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Posts Tagged ‘sunflowers’

When you are confronted with a field of sunflowers, what’s the best way to photograph them? That was my challenge this past weekend at McKee-Beshers Wildlife Management Area in Poolesville, Maryland. Before I arrived, I though I would get a wide-angle view, filled with the bright yellows of the tall sunflowers. The reality was a little underwhelming, because the sunflowers had not grown very tall this year and many of them were past their prime.

So instead of going wide, I decided to move in closer and try to capture some of the details of the sunflowers. Here are a few images of single sunflowers in different stages of development. Some of the images are a little abstract and hopefully challenge readers to think beyond the normal shapes and colors that they associate with sunflowers.

 

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© Michael Q. Powell. All rights reserved

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In the first sunflower field that we visited yesterday morning at McKee-Beshers Wildlife Management Area, many of the sunflowers were drooping because of the weight of their seeds. They may not have been very photogenic, but the birds and butterflies seemed to love them, like this Indigo Bunting (Passerina cyanea) and this Monarch butterfly (Danaus plexippus) that I spotted among the sunflowers.

Several photographer friends and I made the trip to the sunflower fields in Poolesville, Maryland, hoping to see endless rows of tall sunflowers. According to its website, McKee-Beshers has 30 acres of sunflowers planted in nine different fields. I think that the sunflowers may have been a little past their prime and appeared to be a little stunted in size, compared to some past years.

It was tricky to figure out what kind of gear to bring on a trek like this. I ended up using my super zoom Canon SX50 to photograph the Indigo Bunting, which was a first sighting for me of this beautiful bird, and my Canon 24-105mm lens on my normal Canon 50D DSLR for the butterfly. I had both of the cameras with me at all times, which gave me a pretty good amount of flexibility. I’ve seen some photographers walk around with two DSLR bodies, but that seems like a lot of weight to carry around, especially when you are moving through vegetation as I was doing as I waded through the rows of sunflowers.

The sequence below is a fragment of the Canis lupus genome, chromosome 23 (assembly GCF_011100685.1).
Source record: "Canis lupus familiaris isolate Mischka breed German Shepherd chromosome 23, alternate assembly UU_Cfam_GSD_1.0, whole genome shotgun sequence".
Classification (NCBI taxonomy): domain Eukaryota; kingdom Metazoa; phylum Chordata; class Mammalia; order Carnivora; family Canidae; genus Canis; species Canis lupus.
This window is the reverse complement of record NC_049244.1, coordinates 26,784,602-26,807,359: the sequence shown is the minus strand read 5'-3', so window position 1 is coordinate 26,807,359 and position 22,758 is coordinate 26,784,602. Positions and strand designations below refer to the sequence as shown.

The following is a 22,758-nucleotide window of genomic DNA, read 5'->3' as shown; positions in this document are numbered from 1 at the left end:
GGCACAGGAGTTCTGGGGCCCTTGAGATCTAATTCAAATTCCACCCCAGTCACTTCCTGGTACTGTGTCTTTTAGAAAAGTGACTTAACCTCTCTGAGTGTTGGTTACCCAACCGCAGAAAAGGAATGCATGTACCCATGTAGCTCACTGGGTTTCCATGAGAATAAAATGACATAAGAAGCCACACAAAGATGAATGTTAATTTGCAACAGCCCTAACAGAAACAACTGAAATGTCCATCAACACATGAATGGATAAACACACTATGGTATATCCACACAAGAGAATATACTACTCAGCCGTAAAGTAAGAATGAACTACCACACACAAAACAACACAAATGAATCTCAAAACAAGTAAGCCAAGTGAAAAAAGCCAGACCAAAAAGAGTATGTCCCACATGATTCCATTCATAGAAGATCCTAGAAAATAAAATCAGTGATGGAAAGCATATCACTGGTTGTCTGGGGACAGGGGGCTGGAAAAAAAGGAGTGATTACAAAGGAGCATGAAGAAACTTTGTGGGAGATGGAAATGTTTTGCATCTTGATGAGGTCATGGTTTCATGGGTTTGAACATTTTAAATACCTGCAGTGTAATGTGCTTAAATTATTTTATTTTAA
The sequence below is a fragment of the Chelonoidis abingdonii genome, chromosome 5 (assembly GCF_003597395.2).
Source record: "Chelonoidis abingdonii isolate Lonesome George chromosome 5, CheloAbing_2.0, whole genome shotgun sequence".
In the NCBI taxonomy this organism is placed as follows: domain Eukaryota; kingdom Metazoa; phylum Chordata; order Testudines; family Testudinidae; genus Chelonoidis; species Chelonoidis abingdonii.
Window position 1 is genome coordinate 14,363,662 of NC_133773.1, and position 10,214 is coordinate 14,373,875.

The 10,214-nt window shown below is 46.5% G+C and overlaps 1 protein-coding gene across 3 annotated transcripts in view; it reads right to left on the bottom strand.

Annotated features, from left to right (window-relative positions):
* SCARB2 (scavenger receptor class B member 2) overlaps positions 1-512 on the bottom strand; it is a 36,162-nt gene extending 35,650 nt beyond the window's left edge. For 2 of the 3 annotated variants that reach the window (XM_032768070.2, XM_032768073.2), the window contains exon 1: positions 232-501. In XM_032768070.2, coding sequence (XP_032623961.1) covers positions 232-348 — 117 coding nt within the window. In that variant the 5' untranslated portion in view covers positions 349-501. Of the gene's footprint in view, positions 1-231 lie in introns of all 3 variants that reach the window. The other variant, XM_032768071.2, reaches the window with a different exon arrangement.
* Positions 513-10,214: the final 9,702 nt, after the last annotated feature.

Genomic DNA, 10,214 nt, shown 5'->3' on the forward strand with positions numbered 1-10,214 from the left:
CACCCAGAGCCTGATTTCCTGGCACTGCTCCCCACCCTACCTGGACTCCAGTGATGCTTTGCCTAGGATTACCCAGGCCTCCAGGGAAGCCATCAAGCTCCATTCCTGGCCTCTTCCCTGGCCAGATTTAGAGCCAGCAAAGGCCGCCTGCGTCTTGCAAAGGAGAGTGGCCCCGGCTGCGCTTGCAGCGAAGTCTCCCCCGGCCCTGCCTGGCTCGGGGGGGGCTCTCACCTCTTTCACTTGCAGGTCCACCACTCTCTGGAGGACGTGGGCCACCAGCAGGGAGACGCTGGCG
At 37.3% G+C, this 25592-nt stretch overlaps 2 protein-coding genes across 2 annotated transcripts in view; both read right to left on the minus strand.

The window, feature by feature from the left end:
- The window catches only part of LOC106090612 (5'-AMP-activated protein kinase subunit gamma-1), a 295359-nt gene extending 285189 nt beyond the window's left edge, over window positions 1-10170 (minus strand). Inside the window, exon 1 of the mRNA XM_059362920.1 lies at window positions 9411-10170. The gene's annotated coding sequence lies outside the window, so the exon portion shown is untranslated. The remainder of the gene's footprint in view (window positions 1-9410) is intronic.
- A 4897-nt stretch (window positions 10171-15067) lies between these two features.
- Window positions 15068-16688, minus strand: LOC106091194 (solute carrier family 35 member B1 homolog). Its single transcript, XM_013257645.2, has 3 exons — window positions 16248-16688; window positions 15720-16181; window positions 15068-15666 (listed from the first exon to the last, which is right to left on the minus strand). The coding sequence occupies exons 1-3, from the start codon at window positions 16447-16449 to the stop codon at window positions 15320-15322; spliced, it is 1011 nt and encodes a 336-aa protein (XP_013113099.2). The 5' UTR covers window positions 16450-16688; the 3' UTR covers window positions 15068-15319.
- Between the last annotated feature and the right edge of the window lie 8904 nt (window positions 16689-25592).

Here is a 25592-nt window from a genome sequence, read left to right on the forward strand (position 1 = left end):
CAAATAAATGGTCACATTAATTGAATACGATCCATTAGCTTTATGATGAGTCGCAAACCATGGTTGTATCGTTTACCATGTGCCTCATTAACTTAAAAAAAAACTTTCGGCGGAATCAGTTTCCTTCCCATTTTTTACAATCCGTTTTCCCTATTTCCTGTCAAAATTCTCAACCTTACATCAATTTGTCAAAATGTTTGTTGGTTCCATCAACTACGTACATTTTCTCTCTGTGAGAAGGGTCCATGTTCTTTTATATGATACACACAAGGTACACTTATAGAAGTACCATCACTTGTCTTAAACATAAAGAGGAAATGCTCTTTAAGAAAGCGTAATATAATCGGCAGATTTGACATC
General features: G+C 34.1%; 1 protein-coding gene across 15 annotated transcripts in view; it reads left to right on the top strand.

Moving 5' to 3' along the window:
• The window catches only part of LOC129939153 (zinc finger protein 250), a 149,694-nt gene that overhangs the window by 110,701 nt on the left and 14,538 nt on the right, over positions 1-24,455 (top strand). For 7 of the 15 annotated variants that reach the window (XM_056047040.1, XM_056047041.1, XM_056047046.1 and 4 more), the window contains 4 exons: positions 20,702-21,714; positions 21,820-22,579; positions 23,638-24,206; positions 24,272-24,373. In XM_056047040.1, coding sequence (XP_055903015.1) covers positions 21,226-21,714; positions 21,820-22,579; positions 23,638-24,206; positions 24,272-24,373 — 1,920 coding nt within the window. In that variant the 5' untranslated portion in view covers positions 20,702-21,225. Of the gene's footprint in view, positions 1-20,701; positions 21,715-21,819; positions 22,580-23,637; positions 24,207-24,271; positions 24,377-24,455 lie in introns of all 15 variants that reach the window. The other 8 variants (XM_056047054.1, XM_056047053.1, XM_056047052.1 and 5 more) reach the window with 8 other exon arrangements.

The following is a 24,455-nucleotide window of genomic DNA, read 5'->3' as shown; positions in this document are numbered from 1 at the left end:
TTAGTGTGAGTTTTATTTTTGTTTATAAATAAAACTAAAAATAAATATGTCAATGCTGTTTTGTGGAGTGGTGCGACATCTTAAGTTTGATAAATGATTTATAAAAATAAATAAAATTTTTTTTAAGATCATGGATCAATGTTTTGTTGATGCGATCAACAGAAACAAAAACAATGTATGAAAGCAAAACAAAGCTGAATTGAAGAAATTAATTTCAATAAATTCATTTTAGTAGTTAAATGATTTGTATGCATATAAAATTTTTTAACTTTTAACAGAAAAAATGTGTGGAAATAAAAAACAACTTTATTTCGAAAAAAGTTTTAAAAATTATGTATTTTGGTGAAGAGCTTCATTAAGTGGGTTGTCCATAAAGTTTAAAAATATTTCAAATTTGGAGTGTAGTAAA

I did take shot shots of the sunflowers  and I’ll post some of them eventually. Folks who know me, though, are probably not surprised that my first instinct was to post images of birds and butterflies, rather than ones of the flowers alone.

Indigo Bunting

Monarch butterfly

© Michael Q. Powell. All rights reserved

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The bright colors and distinctive shape of sunflowers never fail to bring a smile to my face. Here’s a shot of one from my trip last Friday to McKee-Beshers Wildlife Management Area in Poolesville, Maryland.

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Normally a shot like this is easy to get when the towering sunflowers reach tall into the sky. In reality, however, the sunflowers at this site were not that tall and I had to crouch low to the ground to capture this image. In addition, many of the sunflowers were a bit wilted and past their peak. One of my Facebook readers commented that it looked like the flowers had their heads bowed in prayer in the following shot, which gives you and idea of the conditions in one area of the field of sunflowers.

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© Michael Q. Powell. All rights reserved.

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Different flowers affect me differently—some attract me with their beauty or their fragrance or their colors. Others produce an emotional response, like sunflowers, which invariably make me feel happy.

The sunflower’s large size, bright colors, and bold graphic design appeal to me. The sunflower virtually shouts its presence to the world—there is nothing soft and delicate and hidden about a sunflower.

Like this Easter Tiger Swallowtail butterfly (Papilio glaucus), I sometimes enjoy the flowers one at a time. It was really fun, though, to visit a large field of sunflowers last month with some friends and to see row after row of these cheery flowers. I wanted to capture a group shot of the sunflowers, but I struggled to find a way to do so effectively (even though we had even brought along a little stepladder to give us a perspective from above the flowers).

In the end, my favorite shot (the second one below) focuses on a single sunflower, with other flowers a blur in the background. I used a simple 50mm lens (often called the “nifty fifty”) on my camera to make sure that I could control the aperture and throw the background out of focus.

EasternTigerSwallowtail lorez

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© Michael Q. Powell. All rights reserved

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